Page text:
A blond young man with the pink face of a child, with sideburns, a regular patron in a Monte Carlo casino. He enters the stage right on the next day following Castorp’s arrival in Davos. He tries to impress the ladies in the sanatorium’s lounging arcade with his projects of committing suicide. He demonstrates a knife and brings a loaded revolver from his room while, at the same time, offering chocolates to his audience. From the very beginning he appears to be a silly figure, a cheap buffoon, a typical character at best, good for sealing the background against which the main plot unfolds. A showy type to be found in any sanatorium at any time. Katia Mann writes in her memoirs that she met a Herr Albin, the chocolates, the gun and all, during her stay in a sanatorium in Arosa.
Well, then, a silly figure, a braggart and a coquet – and someone like that is entrusted in the novel with the suicide department?
The little Mr Friedemann died a suicidal death, the protagonists of the short stories Death in Venice and The Clown are considering committing suicide, the father of the con man Felix Krull kills himself and so does Doktor Überbein in Royal Highness – all that prior to The Magic Mountain. Then there are those who don’t want to live, like Senator Buddenbrook or Hanno. As his letters to his brother, Heinrich, suggest, Thomas Mann himself was close to the thought of committing suicide around 1900. In 1910, his sister, Carla, took her own life. In The Magic Mountain, a student is mentioned who hanged himself in Davos and, during Castorp’s stay, two characters that commit suicide are Peeperkorn and Naphta. The latter – according to the rule that a gun introduced in the first act has to fire in the third – does it using a gun borrowed for the purpose of a duel from Herr Albin (who, besides the knife and the revolver, owns a pair of officer’s pistols – the guy obviously has a whole arsenal at his disposal). There will be suicides afterwards too – in Thomas Mann’s closest circle and in his writing. Suicidal death was a very serious matter for him.
Herr Albin doesn’t commit suicide, of course, he only wants to be interesting. He floats about for a whole seven years among the Berghof patients with an assortment of lethal weapons and an unlimited supply of chocolates always at hand. Unlike the ladies in the lounging arcade, we are unable to take him to heart. A cheap seducer, demon for the poor – we would gladly repeat after Wokulski that there is as much demonism in him as there is poison in a match. And that’s where we’re wrong. True danger camouflaged with Joker’s costume, fundamental matters in a kitschy décor, a comical register instead of a tragic one – those are Mann’s favourite tricks in this novel. Herr Albin’s first appearance is accompanied by a sense of coldness – it’s probably the same coldness that emanates from Leverkühn’s interlocutor in chapter XXV of Doctor Faustus. And suddenly the scene breaks off, dispelled like a dream or a phantom. The name “Albin” can be traced back to German mythology, from which Wagner took his elves and Alberichs.
Like every true devil, Herr Albin embodies the Zeitgeist. According to a brief characterisation provided at the beginning of the novel, the times in question “despite their hustle and bustle, provide … neither hopes nor prospects … they respond with hollow silence to every conscious and subconscious question about the ultimate, beyond-personal, unequivocal meaning of all exertions and deeds …” This diagnosis is aptly confirmed by those passages in the novel where time melts into an everyday “soup of eternity” and manifests itself as a permanent problem – it needs to be hurried, pushed, spent, killed, galvanised by means of “change and episode”. The alternative: a rejection of life as the only way of manifesting human sovereignty or life divided into episodic attractions – fits this picture quite well. Also Behrens, nicknamed Rhadamanthus and holding the highest office of chief doctor in the sick world, says only how much time one has left – rather than what’s worth doing with that time or with one’s life.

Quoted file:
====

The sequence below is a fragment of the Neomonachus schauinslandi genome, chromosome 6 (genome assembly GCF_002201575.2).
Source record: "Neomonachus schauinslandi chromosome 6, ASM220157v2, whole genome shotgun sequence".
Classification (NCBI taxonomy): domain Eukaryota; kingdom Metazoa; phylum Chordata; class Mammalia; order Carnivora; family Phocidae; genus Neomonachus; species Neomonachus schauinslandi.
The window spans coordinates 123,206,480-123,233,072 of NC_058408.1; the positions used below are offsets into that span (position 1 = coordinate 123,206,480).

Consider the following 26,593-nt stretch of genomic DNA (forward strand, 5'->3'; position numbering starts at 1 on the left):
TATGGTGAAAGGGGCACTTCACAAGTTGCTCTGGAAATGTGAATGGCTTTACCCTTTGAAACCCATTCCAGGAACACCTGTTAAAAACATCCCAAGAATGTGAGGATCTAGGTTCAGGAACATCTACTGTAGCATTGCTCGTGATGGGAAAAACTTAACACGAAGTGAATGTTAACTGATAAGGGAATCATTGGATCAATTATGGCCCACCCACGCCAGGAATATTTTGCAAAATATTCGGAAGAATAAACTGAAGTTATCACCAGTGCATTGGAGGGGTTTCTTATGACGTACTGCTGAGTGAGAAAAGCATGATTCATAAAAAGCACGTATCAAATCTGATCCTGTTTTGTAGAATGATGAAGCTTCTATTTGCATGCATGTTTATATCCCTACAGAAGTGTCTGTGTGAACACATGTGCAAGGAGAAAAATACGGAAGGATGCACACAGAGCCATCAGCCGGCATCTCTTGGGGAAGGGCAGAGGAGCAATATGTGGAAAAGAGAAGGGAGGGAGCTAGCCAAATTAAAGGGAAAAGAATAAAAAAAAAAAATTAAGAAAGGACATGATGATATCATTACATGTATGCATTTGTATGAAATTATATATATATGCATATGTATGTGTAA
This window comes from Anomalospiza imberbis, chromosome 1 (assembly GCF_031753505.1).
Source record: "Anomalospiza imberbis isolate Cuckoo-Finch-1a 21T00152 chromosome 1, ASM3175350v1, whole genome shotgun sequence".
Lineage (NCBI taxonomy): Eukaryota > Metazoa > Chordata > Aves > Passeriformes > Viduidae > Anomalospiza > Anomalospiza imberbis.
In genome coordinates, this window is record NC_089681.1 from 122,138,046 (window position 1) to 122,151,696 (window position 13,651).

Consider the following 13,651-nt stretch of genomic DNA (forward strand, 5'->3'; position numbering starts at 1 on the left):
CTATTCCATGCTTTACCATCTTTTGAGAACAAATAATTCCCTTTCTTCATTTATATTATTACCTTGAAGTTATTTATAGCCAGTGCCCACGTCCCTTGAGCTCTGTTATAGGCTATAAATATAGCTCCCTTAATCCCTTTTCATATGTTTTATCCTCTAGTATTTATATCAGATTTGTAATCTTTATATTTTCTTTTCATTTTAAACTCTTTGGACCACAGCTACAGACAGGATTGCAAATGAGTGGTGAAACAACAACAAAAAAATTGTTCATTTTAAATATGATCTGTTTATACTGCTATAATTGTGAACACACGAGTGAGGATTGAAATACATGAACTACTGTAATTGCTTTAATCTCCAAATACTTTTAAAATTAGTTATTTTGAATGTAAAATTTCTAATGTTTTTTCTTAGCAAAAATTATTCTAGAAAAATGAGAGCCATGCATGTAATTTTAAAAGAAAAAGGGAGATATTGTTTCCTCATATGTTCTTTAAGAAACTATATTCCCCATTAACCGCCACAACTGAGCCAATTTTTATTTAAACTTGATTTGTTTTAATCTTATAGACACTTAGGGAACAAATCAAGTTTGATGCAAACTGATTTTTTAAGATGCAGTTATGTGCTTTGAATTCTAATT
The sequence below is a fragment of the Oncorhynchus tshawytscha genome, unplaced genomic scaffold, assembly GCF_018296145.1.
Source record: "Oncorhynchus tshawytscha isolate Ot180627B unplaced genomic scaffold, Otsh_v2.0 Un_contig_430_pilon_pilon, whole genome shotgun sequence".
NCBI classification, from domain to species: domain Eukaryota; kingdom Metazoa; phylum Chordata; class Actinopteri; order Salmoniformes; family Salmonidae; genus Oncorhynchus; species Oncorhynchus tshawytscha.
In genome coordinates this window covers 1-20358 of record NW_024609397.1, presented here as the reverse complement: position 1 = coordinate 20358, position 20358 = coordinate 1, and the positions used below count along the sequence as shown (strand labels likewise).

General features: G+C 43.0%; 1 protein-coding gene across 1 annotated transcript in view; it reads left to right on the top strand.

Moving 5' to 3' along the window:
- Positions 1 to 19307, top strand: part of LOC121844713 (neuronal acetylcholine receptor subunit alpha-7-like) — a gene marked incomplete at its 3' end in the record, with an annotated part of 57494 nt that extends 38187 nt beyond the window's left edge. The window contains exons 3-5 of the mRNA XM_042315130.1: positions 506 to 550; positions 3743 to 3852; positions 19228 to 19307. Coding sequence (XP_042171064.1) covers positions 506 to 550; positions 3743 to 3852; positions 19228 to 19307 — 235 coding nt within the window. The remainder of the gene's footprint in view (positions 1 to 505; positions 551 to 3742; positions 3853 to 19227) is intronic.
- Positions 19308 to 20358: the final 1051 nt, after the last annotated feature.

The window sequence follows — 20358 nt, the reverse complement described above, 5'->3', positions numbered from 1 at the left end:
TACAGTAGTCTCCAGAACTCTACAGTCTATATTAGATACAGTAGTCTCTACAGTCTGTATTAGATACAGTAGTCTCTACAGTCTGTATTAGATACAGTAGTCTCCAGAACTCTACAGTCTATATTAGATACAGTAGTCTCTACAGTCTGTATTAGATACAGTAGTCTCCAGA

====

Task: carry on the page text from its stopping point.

If we look more closely at Herr Albin’s doings, we may notice the interesting detail that it is him who introduces to the patients a book, or a rather “badly printed booklet”, translated from French, called The Art of Seduction, an “exposition of a philosophy of physical love and debauchery, all in the spirit of worldly, life-affirming paganism.”1 The thing does the rounds of all the rooms, old and young patients alike can’t wait for their turn, and two ladies almost come to blows over which one is the first in line to read it.
The book confirms Herr Albin’s seductive talents not only with its title. At first sight, it looks like an existential chocolate kind of temptation, only addressed specifically at artists. Who wouldn’t like his work to enjoy such popularity?
We will never find out whether Castorp read The Art of Seduction too or only followed its successes. In the same chapter we see how he devotes himself to readings of quite a different kind, in the fields of anatomy, physiology, and biology. That Castorp, reading with a pencil in his hand and marking the more interesting passages, resembles Thomas Mann himself who, as we know, also read academic books from various fields and highlighted fragments he could use in the work he was planning at the time.
1Perhaps Mann took into account here Marcel Barrière’s Essai sur le Donjuanisme Contemporain, translated into German and published in 1905, see: U. Karthaus, Die Kunst zu verführen und der verführte Künstler, in: Liebe und Tod – in Venedig und anderswo, hrsg. von T. Sprecher, “Thomas-Mann-Studien” 33.
translated by Marcin Wawrzyńczak